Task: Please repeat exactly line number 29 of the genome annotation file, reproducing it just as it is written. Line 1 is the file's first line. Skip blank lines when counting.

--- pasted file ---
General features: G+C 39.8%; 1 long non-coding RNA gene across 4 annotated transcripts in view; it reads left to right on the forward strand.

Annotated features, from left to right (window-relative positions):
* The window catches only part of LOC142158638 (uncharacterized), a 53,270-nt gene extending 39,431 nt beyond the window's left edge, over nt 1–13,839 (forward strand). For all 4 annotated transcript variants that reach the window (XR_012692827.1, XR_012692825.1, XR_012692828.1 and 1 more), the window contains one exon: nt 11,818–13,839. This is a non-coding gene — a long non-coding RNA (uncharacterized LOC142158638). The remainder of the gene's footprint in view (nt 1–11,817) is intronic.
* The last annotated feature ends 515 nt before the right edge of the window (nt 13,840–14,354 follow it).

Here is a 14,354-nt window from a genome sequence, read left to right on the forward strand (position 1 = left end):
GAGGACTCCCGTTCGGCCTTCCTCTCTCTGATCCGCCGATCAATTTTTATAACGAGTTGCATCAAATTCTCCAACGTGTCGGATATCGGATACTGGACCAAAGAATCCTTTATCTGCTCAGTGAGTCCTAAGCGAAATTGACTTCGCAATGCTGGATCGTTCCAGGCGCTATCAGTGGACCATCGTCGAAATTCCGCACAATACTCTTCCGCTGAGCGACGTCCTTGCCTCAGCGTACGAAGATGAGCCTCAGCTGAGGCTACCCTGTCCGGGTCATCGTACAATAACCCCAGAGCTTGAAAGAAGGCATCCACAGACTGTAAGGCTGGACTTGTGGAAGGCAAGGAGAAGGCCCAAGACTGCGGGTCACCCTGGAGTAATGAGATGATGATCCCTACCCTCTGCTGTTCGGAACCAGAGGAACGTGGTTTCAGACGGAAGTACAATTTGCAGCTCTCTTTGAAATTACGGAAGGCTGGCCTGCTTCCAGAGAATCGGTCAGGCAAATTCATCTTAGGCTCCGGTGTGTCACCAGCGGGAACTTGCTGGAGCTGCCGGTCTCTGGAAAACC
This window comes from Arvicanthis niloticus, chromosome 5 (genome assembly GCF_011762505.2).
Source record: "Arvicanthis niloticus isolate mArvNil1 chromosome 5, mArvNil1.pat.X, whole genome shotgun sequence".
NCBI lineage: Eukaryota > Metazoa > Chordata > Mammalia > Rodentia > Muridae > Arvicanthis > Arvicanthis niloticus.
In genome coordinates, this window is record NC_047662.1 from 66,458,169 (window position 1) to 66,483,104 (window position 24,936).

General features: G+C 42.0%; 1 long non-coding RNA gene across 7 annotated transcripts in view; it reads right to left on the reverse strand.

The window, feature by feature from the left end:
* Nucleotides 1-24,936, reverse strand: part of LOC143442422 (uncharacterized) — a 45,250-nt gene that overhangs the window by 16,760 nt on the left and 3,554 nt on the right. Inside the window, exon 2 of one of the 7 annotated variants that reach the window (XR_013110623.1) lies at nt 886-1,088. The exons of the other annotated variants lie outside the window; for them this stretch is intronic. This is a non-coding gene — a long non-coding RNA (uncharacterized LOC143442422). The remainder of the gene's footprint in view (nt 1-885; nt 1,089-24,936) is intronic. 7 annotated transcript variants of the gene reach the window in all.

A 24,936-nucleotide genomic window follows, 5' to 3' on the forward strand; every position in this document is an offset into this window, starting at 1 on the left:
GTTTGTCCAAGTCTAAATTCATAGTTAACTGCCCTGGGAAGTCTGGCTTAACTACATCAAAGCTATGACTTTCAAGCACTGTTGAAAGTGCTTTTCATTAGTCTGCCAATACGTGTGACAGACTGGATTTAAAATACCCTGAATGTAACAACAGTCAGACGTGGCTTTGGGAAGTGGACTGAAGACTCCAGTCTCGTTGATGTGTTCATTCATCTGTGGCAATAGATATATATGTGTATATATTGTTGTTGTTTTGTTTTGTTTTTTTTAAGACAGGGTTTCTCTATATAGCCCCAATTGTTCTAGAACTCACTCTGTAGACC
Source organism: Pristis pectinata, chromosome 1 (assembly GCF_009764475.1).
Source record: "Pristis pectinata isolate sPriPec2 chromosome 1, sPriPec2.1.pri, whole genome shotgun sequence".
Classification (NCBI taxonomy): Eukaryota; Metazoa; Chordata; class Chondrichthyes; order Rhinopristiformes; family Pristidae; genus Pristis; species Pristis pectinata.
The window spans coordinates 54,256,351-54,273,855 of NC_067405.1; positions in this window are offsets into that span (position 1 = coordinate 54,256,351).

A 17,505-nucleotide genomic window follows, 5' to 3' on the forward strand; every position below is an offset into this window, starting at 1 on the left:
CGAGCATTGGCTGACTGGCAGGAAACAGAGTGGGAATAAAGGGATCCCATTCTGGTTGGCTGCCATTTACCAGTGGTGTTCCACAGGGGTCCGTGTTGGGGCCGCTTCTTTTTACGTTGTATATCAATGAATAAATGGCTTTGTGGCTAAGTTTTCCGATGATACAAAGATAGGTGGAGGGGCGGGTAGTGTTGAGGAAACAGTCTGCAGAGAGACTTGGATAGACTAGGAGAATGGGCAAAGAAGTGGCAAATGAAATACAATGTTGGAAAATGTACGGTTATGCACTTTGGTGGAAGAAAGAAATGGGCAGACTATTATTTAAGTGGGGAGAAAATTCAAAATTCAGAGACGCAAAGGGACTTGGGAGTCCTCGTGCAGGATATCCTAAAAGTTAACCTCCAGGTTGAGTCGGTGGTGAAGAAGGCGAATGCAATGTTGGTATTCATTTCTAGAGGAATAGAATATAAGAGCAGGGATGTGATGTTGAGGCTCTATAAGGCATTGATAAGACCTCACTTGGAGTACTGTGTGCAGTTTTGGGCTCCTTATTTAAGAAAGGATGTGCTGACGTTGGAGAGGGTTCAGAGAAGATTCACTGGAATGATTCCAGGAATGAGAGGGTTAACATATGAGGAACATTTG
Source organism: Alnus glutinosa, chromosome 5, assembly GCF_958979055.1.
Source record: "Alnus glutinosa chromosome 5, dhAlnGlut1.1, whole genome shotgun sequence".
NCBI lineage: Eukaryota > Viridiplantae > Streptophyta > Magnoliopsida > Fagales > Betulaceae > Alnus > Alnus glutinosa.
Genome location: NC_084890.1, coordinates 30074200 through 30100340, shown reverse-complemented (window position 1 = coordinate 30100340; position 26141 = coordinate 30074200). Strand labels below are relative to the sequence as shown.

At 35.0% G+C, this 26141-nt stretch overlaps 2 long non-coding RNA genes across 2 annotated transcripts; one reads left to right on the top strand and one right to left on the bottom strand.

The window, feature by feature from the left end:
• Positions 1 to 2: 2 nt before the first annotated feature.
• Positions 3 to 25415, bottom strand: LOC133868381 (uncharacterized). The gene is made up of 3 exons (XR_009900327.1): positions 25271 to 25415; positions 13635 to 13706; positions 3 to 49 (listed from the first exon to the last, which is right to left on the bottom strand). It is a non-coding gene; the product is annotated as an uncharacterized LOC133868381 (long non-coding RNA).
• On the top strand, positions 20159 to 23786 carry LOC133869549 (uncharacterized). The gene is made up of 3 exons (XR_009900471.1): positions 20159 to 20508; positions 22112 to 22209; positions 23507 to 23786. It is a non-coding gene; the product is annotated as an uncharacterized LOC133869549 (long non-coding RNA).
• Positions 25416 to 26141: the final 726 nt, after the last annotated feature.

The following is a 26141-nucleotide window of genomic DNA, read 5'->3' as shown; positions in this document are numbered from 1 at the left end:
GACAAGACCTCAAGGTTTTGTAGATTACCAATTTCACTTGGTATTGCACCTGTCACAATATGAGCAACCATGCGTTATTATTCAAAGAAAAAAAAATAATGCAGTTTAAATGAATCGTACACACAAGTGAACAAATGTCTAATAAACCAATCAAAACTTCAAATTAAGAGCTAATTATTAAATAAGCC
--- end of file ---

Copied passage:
• Positions 3 to 25415, bottom strand: LOC133868381 (uncharacterized). The gene is made up of 3 exons (XR_009900327.1): positions 25271 to 25415; positions 13635 to 13706; positions 3 to 49 (listed from the first exon to the last, which is right to left on the bottom strand). It is a non-coding gene; the product is annotated as an uncharacterized LOC133868381 (long non-coding RNA).